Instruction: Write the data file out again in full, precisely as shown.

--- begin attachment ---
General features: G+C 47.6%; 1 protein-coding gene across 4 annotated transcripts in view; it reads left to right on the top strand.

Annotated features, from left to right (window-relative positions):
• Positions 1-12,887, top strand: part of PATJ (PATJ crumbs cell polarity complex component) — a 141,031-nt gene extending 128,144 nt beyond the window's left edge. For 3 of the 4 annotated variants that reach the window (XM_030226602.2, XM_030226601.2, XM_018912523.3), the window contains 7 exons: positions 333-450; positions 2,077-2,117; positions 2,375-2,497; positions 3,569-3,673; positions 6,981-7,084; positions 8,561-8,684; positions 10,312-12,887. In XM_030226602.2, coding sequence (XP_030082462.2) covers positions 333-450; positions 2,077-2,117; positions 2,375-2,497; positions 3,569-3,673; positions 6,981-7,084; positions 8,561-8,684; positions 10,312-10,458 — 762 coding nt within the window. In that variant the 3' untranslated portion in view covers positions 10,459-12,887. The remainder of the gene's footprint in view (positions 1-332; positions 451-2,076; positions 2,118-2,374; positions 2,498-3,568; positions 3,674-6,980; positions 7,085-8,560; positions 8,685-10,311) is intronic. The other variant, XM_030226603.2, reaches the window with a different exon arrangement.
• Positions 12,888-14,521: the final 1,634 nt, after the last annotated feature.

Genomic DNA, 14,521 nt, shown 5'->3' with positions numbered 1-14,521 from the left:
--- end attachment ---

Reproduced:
General features: G+C 47.6%; 1 protein-coding gene across 4 annotated transcripts in view; it reads left to right on the top strand.

Annotated features, from left to right (window-relative positions):
• Positions 1-12,887, top strand: part of PATJ (PATJ crumbs cell polarity complex component) — a 141,031-nt gene extending 128,144 nt beyond the window's left edge. For 3 of the 4 annotated variants that reach the window (XM_030226602.2, XM_030226601.2, XM_018912523.3), the window contains 7 exons: positions 333-450; positions 2,077-2,117; positions 2,375-2,497; positions 3,569-3,673; positions 6,981-7,084; positions 8,561-8,684; positions 10,312-12,887. In XM_030226602.2, coding sequence (XP_030082462.2) covers positions 333-450; positions 2,077-2,117; positions 2,375-2,497; positions 3,569-3,673; positions 6,981-7,084; positions 8,561-8,684; positions 10,312-10,458 — 762 coding nt within the window. In that variant the 3' untranslated portion in view covers positions 10,459-12,887. The remainder of the gene's footprint in view (positions 1-332; positions 451-2,076; positions 2,118-2,374; positions 2,498-3,568; positions 3,674-6,980; positions 7,085-8,560; positions 8,685-10,311) is intronic. The other variant, XM_030226603.2, reaches the window with a different exon arrangement.
• Positions 12,888-14,521: the final 1,634 nt, after the last annotated feature.

Genomic DNA, 14,521 nt, shown 5'->3' with positions numbered 1-14,521 from the left: